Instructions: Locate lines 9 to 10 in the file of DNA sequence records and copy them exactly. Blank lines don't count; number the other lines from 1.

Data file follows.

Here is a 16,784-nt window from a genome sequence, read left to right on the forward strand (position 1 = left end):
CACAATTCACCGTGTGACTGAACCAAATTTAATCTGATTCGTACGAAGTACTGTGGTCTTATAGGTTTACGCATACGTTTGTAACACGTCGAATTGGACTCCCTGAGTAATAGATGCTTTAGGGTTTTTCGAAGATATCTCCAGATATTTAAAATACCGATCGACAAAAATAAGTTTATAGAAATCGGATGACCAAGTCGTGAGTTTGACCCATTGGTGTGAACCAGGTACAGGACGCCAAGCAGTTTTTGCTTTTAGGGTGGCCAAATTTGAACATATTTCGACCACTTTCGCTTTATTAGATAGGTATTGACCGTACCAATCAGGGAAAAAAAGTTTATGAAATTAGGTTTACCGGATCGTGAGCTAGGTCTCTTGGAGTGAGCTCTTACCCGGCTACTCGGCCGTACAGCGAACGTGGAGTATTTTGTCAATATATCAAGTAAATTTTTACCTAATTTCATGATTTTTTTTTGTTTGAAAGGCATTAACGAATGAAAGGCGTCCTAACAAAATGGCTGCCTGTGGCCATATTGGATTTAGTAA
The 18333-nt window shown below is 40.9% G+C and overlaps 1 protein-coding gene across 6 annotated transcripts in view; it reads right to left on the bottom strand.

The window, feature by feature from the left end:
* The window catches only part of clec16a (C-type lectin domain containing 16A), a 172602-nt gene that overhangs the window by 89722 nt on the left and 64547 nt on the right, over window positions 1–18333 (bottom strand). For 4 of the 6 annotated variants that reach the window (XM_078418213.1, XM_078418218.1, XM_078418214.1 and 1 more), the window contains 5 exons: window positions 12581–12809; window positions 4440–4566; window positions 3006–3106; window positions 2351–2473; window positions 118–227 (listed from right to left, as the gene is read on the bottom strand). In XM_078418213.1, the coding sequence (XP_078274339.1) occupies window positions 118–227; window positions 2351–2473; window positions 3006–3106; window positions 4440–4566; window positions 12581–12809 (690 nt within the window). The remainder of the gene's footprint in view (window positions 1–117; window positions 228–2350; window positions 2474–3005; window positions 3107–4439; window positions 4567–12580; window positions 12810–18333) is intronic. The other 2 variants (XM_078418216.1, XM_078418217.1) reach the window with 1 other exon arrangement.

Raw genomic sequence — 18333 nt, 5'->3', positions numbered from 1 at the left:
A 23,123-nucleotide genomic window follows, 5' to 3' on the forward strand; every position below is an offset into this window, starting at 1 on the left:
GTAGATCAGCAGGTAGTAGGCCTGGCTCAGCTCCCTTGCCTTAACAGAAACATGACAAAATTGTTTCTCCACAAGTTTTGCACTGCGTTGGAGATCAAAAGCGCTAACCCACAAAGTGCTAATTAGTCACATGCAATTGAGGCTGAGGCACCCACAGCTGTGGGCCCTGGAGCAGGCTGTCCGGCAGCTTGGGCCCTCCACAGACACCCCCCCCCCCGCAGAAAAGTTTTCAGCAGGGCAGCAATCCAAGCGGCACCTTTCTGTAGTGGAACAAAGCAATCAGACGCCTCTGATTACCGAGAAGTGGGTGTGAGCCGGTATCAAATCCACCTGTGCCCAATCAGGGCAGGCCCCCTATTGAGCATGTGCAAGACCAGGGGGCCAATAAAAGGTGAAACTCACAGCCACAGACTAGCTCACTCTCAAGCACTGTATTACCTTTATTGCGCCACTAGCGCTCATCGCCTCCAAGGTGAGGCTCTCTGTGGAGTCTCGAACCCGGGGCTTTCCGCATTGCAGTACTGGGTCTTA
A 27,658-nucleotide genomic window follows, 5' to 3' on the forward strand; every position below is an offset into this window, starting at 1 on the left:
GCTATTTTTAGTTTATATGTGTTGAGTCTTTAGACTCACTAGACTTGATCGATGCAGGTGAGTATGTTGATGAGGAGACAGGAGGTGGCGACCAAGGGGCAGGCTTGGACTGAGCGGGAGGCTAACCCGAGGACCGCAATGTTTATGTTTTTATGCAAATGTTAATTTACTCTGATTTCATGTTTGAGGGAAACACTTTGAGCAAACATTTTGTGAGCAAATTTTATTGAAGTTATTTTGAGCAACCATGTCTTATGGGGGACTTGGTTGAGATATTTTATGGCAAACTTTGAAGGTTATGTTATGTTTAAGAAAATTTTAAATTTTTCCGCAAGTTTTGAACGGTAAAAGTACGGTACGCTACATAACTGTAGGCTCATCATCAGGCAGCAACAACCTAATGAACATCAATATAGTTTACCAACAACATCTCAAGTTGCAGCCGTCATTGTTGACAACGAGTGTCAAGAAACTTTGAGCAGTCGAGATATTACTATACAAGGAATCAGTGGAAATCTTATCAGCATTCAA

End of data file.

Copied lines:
A 27,658-nucleotide genomic window follows, 5' to 3' on the forward strand; every position below is an offset into this window, starting at 1 on the left:
GCTATTTTTAGTTTATATGTGTTGAGTCTTTAGACTCACTAGACTTGATCGATGCAGGTGAGTATGTTGATGAGGAGACAGGAGGTGGCGACCAAGGGGCAGGCTTGGACTGAGCGGGAGGCTAACCCGAGGACCGCAATGTTTATGTTTTTATGCAAATGTTAATTTACTCTGATTTCATGTTTGAGGGAAACACTTTGAGCAAACATTTTGTGAGCAAATTTTATTGAAGTTATTTTGAGCAACCATGTCTTATGGGGGACTTGGTTGAGATATTTTATGGCAAACTTTGAAGGTTATGTTATGTTTAAGAAAATTTTAAATTTTTCCGCAAGTTTTGAACGGTAAAAGTACGGTACGCTACATAACTGTAGGCTCATCATCAGGCAGCAACAACCTAATGAACATCAATATAGTTTACCAACAACATCTCAAGTTGCAGCCGTCATTGTTGACAACGAGTGTCAAGAAACTTTGAGCAGTCGAGATATTACTATACAAGGAATCAGTGGAAATCTTATCAGCATTCAA